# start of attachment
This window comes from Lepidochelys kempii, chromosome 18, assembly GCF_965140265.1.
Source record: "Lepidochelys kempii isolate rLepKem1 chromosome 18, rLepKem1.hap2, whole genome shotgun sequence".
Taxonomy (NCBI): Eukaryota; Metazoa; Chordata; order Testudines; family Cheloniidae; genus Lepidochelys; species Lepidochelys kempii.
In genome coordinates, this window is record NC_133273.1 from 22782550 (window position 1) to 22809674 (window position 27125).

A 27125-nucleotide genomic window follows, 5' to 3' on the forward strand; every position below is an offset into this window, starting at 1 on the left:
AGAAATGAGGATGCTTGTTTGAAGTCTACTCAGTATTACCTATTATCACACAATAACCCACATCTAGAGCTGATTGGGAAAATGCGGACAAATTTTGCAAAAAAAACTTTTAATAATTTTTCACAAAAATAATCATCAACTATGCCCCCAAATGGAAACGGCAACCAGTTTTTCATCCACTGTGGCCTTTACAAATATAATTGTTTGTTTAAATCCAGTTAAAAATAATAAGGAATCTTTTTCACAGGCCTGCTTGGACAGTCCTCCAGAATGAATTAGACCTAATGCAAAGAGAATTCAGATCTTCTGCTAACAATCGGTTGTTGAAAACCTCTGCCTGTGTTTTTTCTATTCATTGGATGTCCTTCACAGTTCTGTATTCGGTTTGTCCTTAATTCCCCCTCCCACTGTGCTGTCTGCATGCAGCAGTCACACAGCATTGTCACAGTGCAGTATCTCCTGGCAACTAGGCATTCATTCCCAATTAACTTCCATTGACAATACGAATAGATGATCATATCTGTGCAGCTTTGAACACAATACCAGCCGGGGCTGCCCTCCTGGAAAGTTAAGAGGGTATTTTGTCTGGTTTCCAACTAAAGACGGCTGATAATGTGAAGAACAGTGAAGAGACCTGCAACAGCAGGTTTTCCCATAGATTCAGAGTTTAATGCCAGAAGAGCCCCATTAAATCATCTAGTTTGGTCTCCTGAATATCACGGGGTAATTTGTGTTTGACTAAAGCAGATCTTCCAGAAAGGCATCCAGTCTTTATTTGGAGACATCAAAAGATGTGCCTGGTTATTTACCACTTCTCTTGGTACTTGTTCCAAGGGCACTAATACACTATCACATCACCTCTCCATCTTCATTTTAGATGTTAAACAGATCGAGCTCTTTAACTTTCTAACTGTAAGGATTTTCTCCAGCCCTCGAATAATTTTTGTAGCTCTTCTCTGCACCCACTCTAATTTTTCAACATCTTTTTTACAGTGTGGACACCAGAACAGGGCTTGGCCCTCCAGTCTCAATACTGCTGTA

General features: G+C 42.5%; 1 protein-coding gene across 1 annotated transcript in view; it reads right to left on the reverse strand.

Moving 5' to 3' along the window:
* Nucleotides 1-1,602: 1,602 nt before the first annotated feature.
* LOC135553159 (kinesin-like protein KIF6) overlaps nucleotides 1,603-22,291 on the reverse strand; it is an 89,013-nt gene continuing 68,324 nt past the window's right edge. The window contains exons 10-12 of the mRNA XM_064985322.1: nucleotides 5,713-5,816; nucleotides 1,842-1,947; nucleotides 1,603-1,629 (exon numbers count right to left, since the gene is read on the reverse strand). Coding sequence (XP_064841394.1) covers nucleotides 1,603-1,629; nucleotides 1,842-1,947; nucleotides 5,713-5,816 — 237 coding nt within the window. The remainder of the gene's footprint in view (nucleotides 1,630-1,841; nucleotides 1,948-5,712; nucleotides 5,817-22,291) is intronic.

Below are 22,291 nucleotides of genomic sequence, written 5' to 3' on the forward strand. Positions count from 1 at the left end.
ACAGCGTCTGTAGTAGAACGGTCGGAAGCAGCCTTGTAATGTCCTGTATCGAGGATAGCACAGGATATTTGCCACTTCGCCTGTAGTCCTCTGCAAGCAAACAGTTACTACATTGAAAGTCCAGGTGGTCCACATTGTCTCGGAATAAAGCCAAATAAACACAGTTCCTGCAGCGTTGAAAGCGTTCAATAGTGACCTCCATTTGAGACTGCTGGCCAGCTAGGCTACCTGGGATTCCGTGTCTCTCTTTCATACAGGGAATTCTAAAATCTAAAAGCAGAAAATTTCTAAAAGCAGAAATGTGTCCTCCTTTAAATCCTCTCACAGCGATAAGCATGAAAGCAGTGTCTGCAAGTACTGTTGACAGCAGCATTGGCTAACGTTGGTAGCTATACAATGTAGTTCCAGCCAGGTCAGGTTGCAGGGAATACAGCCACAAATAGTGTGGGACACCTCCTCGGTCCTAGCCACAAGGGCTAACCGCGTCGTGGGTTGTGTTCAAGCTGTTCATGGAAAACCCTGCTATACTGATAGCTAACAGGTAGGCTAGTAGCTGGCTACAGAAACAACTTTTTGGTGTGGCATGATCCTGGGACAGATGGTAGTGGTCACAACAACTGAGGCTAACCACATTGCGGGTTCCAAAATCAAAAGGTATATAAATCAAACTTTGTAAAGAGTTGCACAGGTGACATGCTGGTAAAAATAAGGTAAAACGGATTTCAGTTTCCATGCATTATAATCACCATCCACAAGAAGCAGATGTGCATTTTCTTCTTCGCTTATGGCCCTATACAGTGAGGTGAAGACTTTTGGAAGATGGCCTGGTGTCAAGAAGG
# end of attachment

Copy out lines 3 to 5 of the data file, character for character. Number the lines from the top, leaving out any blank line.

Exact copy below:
Taxonomy (NCBI): Eukaryota; Metazoa; Chordata; order Testudines; family Cheloniidae; genus Lepidochelys; species Lepidochelys kempii.
In genome coordinates, this window is record NC_133273.1 from 22782550 (window position 1) to 22809674 (window position 27125).

A 27125-nucleotide genomic window follows, 5' to 3' on the forward strand; every position below is an offset into this window, starting at 1 on the left: